Wednesday, 25 August 2010

X marks the spot

Hmmmm. It's been raining for so long that pairs of animals are starting to congregate nervously awaiting the arrival of a big wooden boat, and the papers are filled with X-Factor 'exclusives'. So it must be August.

As Big Brother 11 limps past the finish line with barely enough public interest to warrant a write-up in the Hertfordshire Mercury, the press must be delighted to be able to switch their 'random scandal generator' back on. It's been a slow summer after all.

Thankfully, Simon Cowell's ratings juggernaut is here to save the day, and its press team is leaving no stone unturned in ensuring that every page of every paper is filled with more twists than the James Patterson shelf of Waterstones.

First was the shocking exclusive that the show's producers have been using 'Autotune' to enhance performers' live vocals. Eagle-eared viewers were quick to clog up the message boards, decrying the cynical show for manipulating their emotions and swaying their voting inclinations.

The Daily Mail even roared in its headline that "Bosses admit they have routinely used 'auto-tune' technology before as fans accuse them of deception." This, despite the fact that their own story admitted nothing of the sort. The producers did confirm that audio was edited to prepare footage for broadcast, but so far, the only person to 'confirm' the use of Autotune is an ex-employee of the show. And we all know what reliable witnesses they can be.

Next in line for a full-page story was Katie Waissel, the poodle-permed lovechild of mid-eighties Madonna and Gwen Stefani (assuming that the pair had a sperm donor and a turkey baster to hand). Although she won over the crowd with a half-decent rendition of 'At Last', it's since emerged that she has recorded a jazz album in the US which is currently being lined up for release.

Now producers are looking into whether Waissel actually has a management contract, which will mean her forfeiting her place on the show. Rather than wait for the matter to be settled professionally, the Mail preferred to label her a 'lying Madonna wannabe'.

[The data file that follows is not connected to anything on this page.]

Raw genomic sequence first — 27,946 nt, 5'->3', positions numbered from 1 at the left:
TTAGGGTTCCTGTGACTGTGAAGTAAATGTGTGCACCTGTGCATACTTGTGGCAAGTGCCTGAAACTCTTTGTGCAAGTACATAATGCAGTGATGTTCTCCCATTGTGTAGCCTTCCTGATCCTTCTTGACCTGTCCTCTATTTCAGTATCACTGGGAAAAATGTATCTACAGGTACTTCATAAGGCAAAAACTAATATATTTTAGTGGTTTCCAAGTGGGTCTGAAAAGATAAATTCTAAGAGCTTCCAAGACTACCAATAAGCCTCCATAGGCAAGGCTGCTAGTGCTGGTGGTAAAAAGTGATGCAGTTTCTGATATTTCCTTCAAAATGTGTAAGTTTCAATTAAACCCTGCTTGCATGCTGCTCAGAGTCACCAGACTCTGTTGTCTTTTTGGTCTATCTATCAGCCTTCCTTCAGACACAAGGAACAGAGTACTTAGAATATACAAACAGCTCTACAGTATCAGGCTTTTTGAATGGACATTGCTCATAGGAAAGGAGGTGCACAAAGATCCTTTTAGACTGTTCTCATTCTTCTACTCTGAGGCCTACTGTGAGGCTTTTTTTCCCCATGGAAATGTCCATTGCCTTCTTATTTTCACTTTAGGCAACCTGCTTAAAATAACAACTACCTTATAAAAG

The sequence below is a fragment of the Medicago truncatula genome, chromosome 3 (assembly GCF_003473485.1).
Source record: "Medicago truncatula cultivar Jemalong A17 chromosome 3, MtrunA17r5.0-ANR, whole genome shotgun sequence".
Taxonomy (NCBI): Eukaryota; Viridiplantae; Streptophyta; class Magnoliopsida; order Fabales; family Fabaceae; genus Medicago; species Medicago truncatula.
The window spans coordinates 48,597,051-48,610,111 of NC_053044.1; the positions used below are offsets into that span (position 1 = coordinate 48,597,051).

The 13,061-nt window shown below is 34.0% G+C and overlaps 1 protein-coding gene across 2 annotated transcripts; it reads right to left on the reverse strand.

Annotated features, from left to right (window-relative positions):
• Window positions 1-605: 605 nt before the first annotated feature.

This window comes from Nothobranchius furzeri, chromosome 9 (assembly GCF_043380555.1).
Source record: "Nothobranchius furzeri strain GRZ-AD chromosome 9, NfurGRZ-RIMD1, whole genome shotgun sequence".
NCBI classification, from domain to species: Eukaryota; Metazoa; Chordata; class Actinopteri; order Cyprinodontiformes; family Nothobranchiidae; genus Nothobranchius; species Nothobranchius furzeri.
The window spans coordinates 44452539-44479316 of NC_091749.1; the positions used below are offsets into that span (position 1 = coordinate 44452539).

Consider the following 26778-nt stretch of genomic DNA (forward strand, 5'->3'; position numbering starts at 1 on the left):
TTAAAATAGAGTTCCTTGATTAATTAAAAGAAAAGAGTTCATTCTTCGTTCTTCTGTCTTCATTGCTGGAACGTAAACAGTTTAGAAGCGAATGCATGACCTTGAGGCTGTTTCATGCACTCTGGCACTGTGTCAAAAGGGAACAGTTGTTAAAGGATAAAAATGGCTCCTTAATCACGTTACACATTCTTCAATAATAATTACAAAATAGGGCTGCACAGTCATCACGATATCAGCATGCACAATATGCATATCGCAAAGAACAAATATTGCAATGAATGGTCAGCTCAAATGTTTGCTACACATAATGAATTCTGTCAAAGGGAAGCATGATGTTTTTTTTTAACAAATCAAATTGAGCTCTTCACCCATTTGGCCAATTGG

But perhaps the most explosive story so far concerns Shirlena Johnson, who improvised a unique take on Duffy's Mercy - prompting Simon to comment that it was like listening to an exorcism. To be honest, his assessment was a little too kind.

Since Saturday's broadcast, it's emerged that Shirlena's 'mad-as-a-sackful-of-Janice-Dickinsons' persona was no act. In fact, Shirlena has well-documented mental health problems and is on medication for long-term stress.

Given the fall-out after Susan Boyle went postal following her rise to fame, Simon's clearly taking no risks this time around. Shirlena, who has apparently made it as far as the judges' houses stage, was released from the show on Monday. Although I'm not sure what that says about the mental acuity of the people who put her through this far.

Within 24 hours of this news being announced, Shirlena's family were on the phone to the Mirror accusing the show's producers of being cruel for building up her hopes and then dashing them. Producers were quick to respond that, although the medical forms had her GP's contact details on them, they only received the doctor's notes this week. I'm amazed they got them that quickly, but that's for another blog.

So poor old Simon is damned if he does and damned if he doesn't. Susan Boyle's brother seems to be in the paper every other day complaining how his sister is being manipulated and exploited. And now when Cowell attempts to do the right thing (and is reportedly 'devastated' about it), he gets another kick in the veneers.

But who's he kidding? This isn't really about Simon Cowell. And it certainly isn't about the contestants. They're all just grist to the mill. The papers keep printing their speculative stories, and the viewing figures keep rising. Pats on the back all round then.

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